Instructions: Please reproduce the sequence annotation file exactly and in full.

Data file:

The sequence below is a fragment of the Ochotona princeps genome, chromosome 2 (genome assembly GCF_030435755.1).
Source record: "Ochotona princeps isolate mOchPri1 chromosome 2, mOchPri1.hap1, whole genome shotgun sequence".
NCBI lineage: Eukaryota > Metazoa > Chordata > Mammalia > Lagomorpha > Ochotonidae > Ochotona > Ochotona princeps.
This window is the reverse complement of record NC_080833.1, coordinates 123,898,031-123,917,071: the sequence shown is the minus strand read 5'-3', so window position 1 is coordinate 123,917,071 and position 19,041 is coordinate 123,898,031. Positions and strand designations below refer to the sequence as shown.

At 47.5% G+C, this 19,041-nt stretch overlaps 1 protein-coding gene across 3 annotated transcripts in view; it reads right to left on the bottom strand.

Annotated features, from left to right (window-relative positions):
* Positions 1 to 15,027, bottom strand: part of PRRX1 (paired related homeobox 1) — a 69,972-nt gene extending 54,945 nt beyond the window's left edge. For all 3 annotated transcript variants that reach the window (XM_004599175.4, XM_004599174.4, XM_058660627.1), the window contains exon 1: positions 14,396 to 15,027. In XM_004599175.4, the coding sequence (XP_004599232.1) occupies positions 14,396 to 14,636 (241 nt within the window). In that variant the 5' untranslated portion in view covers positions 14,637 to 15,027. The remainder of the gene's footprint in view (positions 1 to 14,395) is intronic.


The sequence below is a fragment of the Ochotona princeps genome, chromosome 2 (genome assembly GCF_030435755.1).
Source record: "Ochotona princeps isolate mOchPri1 chromosome 2, mOchPri1.hap1, whole genome shotgun sequence".
NCBI lineage: Eukaryota > Metazoa > Chordata > Mammalia > Lagomorpha > Ochotonidae > Ochotona > Ochotona princeps.
This window is the reverse complement of record NC_080833.1, coordinates 123,898,031-123,917,071: the sequence shown is the minus strand read 5'-3', so window position 1 is coordinate 123,917,071 and position 19,041 is coordinate 123,898,031. Positions and strand designations below refer to the sequence as shown.

At 47.5% G+C, this 19,041-nt stretch overlaps 1 protein-coding gene across 3 annotated transcripts in view; it reads right to left on the bottom strand.

Annotated features, from left to right (window-relative positions):
* Positions 1 to 15,027, bottom strand: part of PRRX1 (paired related homeobox 1) — a 69,972-nt gene extending 54,945 nt beyond the window's left edge. For all 3 annotated transcript variants that reach the window (XM_004599175.4, XM_004599174.4, XM_058660627.1), the window contains exon 1: positions 14,396 to 15,027. In XM_004599175.4, the coding sequence (XP_004599232.1) occupies positions 14,396 to 14,636 (241 nt within the window). In that variant the 5' untranslated portion in view covers positions 14,637 to 15,027. The remainder of the gene's footprint in view (positions 1 to 14,395) is intronic.